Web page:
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"Puppycide by Gavel: How the Judiciary Uses the Police Killing of Dogs to Reinforce Justifications for Police Violence" (by Jeremy Smith): Review 4

Published onFeb 07, 2024
"Puppycide by Gavel: How the Judiciary Uses the Police Killing of Dogs to Reinforce Justifications for Police Violence" (by Jeremy Smith): Review 4

Vote: Publish pending minor edits.

I find this to be a smart read that puts the real-life events of canicide into conversation with academics and, more thoroughly, legal scholarship via a detailed reading of the Battle Creek case and surrounding law. None of the article is overly burdened with academic-speak, nor is it overly sensational. Rather, it is a smart piece with a great tone and well-written. I enjoyed and learned from this, and I am sure others will.

Here are a few issues that jumped to my mind, given my personal and academic interests.

  1. As one of the only sociological articles to ever use the term and explore the context of “canicide,” I think a citation early on of our work would be in order. Right now, the first mention of the term refers to “commentators.” I would add commentators and scholars, with the “scholars” linked to our formative work, which is referenced far later in the paper.

Bloch, Stefano, and Daniel E. Martínez. "Canicide by cop: A geographical analysis of canine killings by police in Los Angeles." Geoforum 111 (2020): 142-154.

  1. “... uses canicide (the police killing of dogs) to... “

This implies the term canicide refers to the police killing of dogs, specifically. But it is any killing of dogs, so it would be better to write something like “canicide (the killing of dogs, in this case by police)...”

  1. Where paramilitarism is mentioned along with the work by Balko, I am surprised not to see rea ference to the work of Delehanty et al (2017), who show that officers from police agencies that received the most transfers from the 1033 program (military surplus to police forces) killed dogs at a higher rate than those that received no transfers. I think it is worth a citation since it is one of the only social scientific articles that deal explicitly with Canicide in this way in addition to ours.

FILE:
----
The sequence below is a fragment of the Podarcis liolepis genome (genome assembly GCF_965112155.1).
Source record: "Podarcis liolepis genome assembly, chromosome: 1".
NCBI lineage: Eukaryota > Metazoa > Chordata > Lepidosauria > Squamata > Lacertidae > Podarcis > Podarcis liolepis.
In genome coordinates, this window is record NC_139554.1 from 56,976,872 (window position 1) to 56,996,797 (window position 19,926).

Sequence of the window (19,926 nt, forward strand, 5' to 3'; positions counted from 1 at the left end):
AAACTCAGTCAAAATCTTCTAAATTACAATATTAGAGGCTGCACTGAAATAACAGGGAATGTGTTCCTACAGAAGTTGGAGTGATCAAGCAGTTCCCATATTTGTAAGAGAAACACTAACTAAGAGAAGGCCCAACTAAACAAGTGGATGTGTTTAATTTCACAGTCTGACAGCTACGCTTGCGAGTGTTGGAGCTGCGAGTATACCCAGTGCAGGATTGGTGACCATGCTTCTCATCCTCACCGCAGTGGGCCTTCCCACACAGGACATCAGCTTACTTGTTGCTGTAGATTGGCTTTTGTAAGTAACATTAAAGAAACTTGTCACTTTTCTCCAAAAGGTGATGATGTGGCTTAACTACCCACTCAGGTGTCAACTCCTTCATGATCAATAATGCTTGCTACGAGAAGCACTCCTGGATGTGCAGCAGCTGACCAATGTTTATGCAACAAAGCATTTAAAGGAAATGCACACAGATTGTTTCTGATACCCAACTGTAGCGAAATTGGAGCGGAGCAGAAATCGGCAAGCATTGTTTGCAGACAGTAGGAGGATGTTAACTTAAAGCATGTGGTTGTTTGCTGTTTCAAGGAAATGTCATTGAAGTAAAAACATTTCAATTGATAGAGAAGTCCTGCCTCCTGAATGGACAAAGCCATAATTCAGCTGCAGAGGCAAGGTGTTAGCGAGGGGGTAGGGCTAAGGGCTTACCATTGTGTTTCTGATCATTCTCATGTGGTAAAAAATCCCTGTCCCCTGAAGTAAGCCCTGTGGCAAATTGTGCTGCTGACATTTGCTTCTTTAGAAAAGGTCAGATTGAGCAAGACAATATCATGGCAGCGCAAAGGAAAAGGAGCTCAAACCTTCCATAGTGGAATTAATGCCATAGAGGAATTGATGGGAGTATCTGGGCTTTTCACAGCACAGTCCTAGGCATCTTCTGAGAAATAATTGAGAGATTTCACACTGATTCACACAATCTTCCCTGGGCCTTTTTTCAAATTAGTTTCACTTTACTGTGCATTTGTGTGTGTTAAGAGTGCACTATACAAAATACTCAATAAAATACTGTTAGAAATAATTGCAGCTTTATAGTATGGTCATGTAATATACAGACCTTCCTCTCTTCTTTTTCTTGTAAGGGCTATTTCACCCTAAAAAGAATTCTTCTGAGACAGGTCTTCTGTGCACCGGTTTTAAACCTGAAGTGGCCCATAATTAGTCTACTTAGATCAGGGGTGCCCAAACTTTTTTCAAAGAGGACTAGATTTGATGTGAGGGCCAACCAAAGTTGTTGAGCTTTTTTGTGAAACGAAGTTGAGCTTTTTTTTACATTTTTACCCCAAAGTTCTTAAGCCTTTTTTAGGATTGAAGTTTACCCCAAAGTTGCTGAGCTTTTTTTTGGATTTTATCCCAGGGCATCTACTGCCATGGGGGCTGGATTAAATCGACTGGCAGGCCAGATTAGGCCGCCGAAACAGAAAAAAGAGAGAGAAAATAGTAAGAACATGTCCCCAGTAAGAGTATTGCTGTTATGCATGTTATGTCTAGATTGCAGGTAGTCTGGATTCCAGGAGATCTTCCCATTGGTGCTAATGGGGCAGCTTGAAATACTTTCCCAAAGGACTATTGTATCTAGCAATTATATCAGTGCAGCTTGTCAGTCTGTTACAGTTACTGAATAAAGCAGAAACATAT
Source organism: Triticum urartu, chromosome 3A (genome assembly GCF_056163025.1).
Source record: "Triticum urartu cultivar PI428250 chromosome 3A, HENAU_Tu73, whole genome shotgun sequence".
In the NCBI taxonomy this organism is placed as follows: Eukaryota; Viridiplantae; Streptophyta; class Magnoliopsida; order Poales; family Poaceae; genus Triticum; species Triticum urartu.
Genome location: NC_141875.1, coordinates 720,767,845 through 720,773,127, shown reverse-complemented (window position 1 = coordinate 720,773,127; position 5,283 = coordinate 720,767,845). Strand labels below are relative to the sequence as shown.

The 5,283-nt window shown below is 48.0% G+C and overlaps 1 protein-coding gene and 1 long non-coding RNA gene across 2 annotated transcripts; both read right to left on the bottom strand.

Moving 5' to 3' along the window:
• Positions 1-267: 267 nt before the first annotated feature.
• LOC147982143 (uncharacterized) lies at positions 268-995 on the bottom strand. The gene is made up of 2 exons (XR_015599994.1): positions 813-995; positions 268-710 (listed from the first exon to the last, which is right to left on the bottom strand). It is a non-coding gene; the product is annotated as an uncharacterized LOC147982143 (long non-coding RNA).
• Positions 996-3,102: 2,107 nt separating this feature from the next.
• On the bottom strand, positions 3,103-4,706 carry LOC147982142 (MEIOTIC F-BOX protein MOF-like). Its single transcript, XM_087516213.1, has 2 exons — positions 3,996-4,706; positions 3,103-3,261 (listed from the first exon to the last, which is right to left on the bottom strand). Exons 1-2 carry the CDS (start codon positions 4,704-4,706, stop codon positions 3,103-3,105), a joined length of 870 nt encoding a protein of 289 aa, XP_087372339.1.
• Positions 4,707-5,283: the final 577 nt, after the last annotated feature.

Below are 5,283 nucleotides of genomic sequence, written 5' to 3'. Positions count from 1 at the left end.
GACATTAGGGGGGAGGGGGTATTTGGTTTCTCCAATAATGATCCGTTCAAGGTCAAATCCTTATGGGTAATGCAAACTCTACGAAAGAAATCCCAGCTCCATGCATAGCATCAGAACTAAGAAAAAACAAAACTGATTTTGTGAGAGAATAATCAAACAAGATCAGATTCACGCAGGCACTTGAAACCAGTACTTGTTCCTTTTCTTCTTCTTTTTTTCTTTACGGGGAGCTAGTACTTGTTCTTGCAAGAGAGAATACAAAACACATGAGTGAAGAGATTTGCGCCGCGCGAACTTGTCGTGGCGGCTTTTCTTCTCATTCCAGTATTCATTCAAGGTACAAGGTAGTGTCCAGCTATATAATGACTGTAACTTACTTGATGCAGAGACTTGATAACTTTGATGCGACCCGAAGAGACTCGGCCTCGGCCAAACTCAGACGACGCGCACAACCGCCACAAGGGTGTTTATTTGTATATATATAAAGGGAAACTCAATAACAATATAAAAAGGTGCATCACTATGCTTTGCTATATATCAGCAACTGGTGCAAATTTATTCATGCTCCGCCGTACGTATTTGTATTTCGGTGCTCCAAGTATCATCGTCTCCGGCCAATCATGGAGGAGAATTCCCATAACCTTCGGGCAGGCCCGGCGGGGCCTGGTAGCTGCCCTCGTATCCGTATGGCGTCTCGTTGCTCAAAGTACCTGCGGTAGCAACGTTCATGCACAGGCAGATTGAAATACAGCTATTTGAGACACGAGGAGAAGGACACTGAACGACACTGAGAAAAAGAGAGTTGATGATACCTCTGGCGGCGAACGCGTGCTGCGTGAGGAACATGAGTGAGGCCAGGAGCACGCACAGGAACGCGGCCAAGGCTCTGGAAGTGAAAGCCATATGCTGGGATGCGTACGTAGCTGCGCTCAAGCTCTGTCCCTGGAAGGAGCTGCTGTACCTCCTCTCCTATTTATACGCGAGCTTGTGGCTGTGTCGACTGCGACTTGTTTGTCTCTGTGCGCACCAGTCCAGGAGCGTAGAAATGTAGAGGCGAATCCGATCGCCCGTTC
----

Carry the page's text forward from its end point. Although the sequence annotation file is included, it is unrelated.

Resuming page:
Delehanty, C., Mewhirter, J., Welch, R., & Wilks, J. (2017). Militarization and police violence: The case of the 1033 program. Research & politics4(2).

  1. “Whites repackaged the institution of slavery as Jim Crow which was itself repackaged after the Brown v Board of Education (1955) decision as mass incarceration (Alexander, 2012).”

This is somewhat anachronistic (mass incarceration, for example, not starting until almost two decades after Brown v.) and lacks nuance but is a truism that will not raise eyebrows. For me, it is a bit... lacking. But for this type of public-facing article, it is fine, I suppose, so never mind.

  1. In the body of the text, where the author currently cites our work (Bloch and Martinez), providing this link to a public-facing version of the article may be helpful as well, especially since it is not behind a paywall:

Overall, this is smart, accessible, yet in-depth scholarship. It needs to be in print and with only the slightest of additions suggested above (which are merely suggestions).

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